The final shutdown was performed on the SM-1A Reactor in March 1972, in accordance with the SM-1A Decommissioning Plan as approved by the Army Reactor Systems Health and Safety Review Committee (ARCHS). This consisted of removal of the nuclear fuel, minor decontamination, shipment of pre-packaged radioactive waste, encasing certain reactor components (vapor container, waste tanks, and demineralizer room), sealing the pressure vessel, and installing appropriate warning signs and monitoring devices. Certain areas were maintained as restricted areas for radiation safety considerations.

This method of decommissioning was selected due to the low initial cost and low personnel radiation exposure. Future remediation was to take place at a time when radiation levels and quantities of radioactive waste were significantly reduced due to radioactive decay.

In 1995, Fort Greely was placed on the Base Realignment and Closure list. As part of the BRAC, certain areas associated with the SM-1A were investigated and remediated. Three specific areas were released under a Record of Decision, BRAC Site 90, BRAC Site 132, and Wastewater Pipeline Station 21+25.The AHA process supplies information to support the decommissioning study process outlined in Army Regulation 50-7. This process is performed by USACE, at the direction of the Army Reactor Office, to better define disposal activity costs.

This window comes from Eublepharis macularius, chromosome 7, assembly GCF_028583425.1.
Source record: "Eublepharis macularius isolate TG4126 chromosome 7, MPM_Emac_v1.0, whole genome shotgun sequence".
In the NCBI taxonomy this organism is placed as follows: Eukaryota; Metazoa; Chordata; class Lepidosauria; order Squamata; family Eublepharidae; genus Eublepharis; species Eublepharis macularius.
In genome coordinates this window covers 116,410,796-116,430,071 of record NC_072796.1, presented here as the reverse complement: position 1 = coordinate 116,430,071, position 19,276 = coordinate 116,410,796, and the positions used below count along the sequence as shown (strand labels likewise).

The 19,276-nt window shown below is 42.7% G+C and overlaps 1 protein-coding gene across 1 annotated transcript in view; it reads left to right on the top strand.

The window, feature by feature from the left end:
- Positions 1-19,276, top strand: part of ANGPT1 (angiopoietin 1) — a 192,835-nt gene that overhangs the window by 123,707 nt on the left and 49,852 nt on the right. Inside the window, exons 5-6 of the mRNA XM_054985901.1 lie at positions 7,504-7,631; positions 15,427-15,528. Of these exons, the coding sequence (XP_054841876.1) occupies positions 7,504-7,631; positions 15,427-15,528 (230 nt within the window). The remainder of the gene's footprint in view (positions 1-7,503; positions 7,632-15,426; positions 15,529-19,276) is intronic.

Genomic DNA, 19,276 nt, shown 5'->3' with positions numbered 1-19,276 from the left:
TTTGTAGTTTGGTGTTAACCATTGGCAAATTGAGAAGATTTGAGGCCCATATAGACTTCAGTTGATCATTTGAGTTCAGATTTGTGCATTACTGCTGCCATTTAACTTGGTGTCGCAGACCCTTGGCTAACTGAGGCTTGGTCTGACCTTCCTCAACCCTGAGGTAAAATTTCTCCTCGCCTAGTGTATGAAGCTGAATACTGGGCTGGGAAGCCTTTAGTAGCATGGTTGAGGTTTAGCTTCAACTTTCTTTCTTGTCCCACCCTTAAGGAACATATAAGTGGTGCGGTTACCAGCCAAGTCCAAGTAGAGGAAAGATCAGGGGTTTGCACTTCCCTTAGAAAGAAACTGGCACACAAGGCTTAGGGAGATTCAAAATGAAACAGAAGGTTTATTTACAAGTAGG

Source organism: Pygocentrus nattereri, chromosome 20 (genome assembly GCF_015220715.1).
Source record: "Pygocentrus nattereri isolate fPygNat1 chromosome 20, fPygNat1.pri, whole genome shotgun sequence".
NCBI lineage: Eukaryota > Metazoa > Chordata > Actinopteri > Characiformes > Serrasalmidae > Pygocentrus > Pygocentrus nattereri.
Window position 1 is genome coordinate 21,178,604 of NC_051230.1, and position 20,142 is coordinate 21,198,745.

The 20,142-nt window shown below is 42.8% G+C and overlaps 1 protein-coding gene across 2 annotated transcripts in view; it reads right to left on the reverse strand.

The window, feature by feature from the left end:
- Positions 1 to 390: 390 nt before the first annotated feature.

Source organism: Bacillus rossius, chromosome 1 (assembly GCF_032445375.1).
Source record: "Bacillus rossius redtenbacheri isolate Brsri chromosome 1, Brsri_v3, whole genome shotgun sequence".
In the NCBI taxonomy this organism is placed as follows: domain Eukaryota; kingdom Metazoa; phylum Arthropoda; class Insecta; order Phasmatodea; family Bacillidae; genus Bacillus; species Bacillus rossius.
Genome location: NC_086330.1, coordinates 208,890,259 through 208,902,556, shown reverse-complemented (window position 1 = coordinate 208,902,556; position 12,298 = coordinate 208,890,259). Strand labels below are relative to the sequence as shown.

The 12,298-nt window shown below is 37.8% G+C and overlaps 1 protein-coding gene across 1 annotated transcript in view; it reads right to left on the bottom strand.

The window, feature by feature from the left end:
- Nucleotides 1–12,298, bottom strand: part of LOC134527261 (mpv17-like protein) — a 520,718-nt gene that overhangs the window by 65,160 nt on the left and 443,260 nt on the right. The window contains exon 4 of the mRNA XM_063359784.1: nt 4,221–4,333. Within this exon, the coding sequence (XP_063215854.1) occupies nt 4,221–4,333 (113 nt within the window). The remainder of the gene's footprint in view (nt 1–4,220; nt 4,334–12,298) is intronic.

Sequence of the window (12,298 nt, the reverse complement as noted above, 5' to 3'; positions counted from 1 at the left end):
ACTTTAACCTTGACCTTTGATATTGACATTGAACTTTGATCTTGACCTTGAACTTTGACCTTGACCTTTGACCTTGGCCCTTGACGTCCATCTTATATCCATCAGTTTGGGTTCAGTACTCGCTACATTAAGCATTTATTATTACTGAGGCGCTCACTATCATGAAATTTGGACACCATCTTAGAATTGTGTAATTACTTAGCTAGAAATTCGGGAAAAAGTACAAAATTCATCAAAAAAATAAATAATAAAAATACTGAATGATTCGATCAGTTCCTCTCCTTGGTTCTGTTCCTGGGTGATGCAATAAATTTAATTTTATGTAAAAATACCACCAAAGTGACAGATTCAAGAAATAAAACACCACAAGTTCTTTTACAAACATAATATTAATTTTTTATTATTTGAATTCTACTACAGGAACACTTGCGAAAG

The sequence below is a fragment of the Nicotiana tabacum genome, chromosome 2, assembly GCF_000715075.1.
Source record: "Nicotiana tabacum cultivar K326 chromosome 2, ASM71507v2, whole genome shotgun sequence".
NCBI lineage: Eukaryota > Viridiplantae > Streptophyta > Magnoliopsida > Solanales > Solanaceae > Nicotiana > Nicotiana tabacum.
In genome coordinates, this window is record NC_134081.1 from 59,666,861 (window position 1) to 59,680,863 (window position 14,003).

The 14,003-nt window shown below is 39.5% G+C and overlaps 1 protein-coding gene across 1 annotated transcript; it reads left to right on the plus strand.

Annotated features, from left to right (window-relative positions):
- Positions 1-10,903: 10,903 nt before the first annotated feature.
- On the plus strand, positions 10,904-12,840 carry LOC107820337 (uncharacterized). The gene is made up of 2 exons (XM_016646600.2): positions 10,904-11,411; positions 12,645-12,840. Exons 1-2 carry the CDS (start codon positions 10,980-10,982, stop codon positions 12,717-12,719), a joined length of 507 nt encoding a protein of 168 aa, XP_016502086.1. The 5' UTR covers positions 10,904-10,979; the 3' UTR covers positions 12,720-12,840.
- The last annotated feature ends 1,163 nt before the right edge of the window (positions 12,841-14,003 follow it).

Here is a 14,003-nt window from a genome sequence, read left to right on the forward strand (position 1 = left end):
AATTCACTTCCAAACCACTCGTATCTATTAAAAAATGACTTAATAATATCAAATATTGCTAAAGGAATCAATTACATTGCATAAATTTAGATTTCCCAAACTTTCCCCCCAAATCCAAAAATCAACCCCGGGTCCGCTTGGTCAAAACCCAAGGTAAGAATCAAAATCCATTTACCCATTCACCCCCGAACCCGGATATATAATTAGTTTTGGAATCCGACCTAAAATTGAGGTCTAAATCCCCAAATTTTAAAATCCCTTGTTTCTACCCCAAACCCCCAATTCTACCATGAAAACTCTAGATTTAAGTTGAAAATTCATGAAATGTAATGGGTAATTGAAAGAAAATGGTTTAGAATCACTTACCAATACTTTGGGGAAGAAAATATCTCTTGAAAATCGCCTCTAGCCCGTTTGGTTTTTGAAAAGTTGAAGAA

SM-1 A Deactivated Nuclear Power Plant NoticeThe decommissioning strategy that was developed in the 1970's recommended that the deactivated reactors be placed into a safe storage mode that would allow the shorter-lived radionuclides to decay. It was expected that delaying decommissioning would reduce radioactive waste volumes and worker exposures. However, preliminary studies indicated that the levels of contamination present within the reactors would not be reduced by decay sufficiently to allow for release of the facilities without significant decontamination being performed. Additionally, concern regarding the increasing cost and decreasing availability of radioactive waste disposal led the Army Reactor Office (ARO) to recommend that an assessment be performed of the SM-1A reactor to allow for a more accurate decommissioning cost estimate to be developed which addresses projected changes in disposal options.

USACE developed a management plan for conducting an AHA, which contained provisions for four phases of work to be performed. Phase I included a Historical Records Review and Disposal Alternatives Investigation. Phase II, included performing a characterization survey and decommissioning cost estimate. Initial Phase II efforts were completed in 2015. Phases III and IV deal with decommissioning planning, design, and execution.

Public Outreach Meeting Info

Meetings will include an open-house information poster session from 6-7 p.m., followed by a public meeting and question-and-answer session. 

Contact Information

US Army Corps of Engineers – Baltimore District
PO Box 31030
Fort Greely, AK 99731

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Please direct any inquiries regarding contracting opportunities to Leigha Arnold.